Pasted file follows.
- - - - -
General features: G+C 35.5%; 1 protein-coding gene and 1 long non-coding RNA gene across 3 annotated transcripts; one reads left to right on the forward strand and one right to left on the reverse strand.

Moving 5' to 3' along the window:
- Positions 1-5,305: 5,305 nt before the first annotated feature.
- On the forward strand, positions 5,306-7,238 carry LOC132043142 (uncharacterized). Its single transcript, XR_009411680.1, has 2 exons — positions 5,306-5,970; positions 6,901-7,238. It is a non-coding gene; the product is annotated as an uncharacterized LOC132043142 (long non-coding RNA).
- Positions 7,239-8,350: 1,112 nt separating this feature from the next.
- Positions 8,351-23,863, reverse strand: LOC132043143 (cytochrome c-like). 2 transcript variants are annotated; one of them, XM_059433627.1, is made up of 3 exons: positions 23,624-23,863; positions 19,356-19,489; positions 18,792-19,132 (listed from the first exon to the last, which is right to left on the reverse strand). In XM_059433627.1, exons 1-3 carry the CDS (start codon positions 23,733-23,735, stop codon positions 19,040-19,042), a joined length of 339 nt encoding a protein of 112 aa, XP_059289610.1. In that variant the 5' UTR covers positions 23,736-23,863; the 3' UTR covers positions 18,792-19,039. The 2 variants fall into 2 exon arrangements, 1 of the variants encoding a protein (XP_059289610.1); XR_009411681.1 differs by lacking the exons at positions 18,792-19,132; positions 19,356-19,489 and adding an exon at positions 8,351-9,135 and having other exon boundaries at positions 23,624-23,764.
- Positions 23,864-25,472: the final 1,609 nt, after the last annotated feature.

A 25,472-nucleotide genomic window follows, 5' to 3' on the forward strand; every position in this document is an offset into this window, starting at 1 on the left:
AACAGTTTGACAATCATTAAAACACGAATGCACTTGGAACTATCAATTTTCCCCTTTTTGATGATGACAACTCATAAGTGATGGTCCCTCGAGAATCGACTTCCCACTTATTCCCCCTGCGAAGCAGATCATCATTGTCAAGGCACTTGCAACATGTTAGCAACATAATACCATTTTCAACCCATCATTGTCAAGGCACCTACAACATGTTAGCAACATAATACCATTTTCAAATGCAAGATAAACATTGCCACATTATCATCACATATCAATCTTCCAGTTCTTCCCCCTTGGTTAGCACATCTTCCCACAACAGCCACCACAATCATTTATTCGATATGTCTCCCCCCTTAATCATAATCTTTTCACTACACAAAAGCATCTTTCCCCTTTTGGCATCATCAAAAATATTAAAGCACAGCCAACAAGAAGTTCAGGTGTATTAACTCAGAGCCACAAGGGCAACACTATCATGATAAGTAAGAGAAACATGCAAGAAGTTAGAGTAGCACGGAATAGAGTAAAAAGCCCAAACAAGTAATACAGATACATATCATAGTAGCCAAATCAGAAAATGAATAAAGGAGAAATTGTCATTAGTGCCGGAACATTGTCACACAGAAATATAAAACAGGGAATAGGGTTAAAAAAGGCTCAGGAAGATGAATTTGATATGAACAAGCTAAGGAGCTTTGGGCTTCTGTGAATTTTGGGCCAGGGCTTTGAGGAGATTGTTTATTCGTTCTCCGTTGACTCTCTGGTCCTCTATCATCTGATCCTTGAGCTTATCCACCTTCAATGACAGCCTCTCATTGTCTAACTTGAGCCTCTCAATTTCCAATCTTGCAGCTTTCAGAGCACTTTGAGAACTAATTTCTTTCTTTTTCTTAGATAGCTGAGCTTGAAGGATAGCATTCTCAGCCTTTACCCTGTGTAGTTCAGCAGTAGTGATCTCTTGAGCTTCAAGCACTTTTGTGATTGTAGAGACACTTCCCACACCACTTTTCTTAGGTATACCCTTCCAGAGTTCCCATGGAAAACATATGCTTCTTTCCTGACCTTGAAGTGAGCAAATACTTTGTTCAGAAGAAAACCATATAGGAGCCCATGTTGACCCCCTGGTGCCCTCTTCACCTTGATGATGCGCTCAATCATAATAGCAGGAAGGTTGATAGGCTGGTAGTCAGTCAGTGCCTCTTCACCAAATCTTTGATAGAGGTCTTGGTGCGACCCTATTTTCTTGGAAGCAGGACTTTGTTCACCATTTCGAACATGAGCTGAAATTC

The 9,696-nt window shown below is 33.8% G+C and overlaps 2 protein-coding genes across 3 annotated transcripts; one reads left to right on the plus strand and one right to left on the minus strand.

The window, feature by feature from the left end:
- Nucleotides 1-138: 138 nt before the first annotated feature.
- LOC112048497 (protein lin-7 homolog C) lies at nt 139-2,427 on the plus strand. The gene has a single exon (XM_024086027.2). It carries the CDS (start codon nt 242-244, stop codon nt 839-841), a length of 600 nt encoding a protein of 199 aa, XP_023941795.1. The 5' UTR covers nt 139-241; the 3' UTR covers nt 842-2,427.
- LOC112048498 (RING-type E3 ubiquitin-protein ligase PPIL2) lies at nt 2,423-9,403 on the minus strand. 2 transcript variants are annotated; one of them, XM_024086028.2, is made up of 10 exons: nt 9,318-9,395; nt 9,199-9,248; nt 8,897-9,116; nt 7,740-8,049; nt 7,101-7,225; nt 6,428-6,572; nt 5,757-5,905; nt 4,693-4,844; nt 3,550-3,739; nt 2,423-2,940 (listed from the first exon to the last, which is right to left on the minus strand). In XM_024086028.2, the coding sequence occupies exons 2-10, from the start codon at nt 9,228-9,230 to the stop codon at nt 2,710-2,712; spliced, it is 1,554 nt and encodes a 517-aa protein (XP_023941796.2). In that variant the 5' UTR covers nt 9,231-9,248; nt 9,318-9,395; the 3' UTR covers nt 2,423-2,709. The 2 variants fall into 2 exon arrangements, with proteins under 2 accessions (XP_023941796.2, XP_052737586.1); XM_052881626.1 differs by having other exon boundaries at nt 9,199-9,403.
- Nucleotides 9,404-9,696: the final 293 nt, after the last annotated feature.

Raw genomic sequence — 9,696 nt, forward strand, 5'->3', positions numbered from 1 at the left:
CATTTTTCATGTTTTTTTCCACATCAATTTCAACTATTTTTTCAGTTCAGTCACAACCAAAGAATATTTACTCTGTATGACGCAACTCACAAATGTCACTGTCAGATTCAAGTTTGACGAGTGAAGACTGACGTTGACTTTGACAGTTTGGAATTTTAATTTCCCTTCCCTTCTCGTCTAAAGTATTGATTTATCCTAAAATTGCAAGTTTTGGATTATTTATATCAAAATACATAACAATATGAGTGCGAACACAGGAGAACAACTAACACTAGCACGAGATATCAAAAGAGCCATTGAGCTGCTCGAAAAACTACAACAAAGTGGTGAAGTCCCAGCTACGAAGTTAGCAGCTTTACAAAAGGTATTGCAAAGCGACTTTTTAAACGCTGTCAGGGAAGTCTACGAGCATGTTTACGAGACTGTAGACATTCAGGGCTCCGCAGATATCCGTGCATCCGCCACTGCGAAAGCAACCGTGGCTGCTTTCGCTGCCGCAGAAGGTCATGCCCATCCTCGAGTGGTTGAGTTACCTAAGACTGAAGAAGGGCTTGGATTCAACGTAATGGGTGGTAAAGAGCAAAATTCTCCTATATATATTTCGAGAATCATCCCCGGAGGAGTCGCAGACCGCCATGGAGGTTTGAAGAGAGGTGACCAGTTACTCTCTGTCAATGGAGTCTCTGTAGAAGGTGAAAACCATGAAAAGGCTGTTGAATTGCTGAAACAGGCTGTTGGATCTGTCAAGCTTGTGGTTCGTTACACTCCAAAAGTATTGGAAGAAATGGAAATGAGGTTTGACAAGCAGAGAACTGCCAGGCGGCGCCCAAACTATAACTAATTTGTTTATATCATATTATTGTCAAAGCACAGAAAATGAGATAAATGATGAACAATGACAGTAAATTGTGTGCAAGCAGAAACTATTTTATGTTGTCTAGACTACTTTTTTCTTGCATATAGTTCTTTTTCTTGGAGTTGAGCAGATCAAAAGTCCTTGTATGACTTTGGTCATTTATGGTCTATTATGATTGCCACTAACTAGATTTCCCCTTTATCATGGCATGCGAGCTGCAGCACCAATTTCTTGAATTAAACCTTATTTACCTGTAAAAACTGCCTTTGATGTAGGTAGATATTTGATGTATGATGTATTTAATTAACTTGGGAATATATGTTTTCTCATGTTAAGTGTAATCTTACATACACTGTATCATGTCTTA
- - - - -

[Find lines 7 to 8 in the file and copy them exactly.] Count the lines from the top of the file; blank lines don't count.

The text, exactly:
- Positions 23,864-25,472: the final 1,609 nt, after the last annotated feature.

A 25,472-nucleotide genomic window follows, 5' to 3' on the forward strand; every position in this document is an offset into this window, starting at 1 on the left: